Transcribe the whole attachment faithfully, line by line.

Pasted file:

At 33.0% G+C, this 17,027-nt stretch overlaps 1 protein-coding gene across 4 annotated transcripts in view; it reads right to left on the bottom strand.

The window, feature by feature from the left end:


At 33.0% G+C, this 17,027-nt stretch overlaps 1 protein-coding gene across 4 annotated transcripts in view; it reads right to left on the bottom strand.

The window, feature by feature from the left end: